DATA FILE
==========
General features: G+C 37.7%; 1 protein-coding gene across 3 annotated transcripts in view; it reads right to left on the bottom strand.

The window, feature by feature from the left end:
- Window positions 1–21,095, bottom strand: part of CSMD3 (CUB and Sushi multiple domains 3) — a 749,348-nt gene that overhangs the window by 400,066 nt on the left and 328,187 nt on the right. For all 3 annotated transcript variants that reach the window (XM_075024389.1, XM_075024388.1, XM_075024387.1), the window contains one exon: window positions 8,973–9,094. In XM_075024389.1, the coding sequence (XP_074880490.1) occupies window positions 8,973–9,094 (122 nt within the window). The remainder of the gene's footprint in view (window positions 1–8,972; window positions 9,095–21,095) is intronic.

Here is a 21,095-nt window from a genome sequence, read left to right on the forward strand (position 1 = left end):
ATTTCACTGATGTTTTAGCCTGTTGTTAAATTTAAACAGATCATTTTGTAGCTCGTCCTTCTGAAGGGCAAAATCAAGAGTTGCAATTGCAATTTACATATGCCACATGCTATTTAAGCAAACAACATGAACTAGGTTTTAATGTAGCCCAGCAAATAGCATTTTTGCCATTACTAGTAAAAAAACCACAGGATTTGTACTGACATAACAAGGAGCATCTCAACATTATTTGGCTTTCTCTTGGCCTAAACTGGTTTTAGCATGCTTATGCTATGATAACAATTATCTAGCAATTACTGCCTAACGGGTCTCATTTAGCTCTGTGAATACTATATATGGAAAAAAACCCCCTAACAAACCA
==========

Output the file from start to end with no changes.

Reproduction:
General features: G+C 37.7%; 1 protein-coding gene across 3 annotated transcripts in view; it reads right to left on the bottom strand.

The window, feature by feature from the left end:
- Window positions 1–21,095, bottom strand: part of CSMD3 (CUB and Sushi multiple domains 3) — a 749,348-nt gene that overhangs the window by 400,066 nt on the left and 328,187 nt on the right. For all 3 annotated transcript variants that reach the window (XM_075024389.1, XM_075024388.1, XM_075024387.1), the window contains one exon: window positions 8,973–9,094. In XM_075024389.1, the coding sequence (XP_074880490.1) occupies window positions 8,973–9,094 (122 nt within the window). The remainder of the gene's footprint in view (window positions 1–8,972; window positions 9,095–21,095) is intronic.

Here is a 21,095-nt window from a genome sequence, read left to right on the forward strand (position 1 = left end):
ATTTCACTGATGTTTTAGCCTGTTGTTAAATTTAAACAGATCATTTTGTAGCTCGTCCTTCTGAAGGGCAAAATCAAGAGTTGCAATTGCAATTTACATATGCCACATGCTATTTAAGCAAACAACATGAACTAGGTTTTAATGTAGCCCAGCAAATAGCATTTTTGCCATTACTAGTAAAAAAACCACAGGATTTGTACTGACATAACAAGGAGCATCTCAACATTATTTGGCTTTCTCTTGGCCTAAACTGGTTTTAGCATGCTTATGCTATGATAACAATTATCTAGCAATTACTGCCTAACGGGTCTCATTTAGCTCTGTGAATACTATATATGGAAAAAAACCCCCTAACAAACCA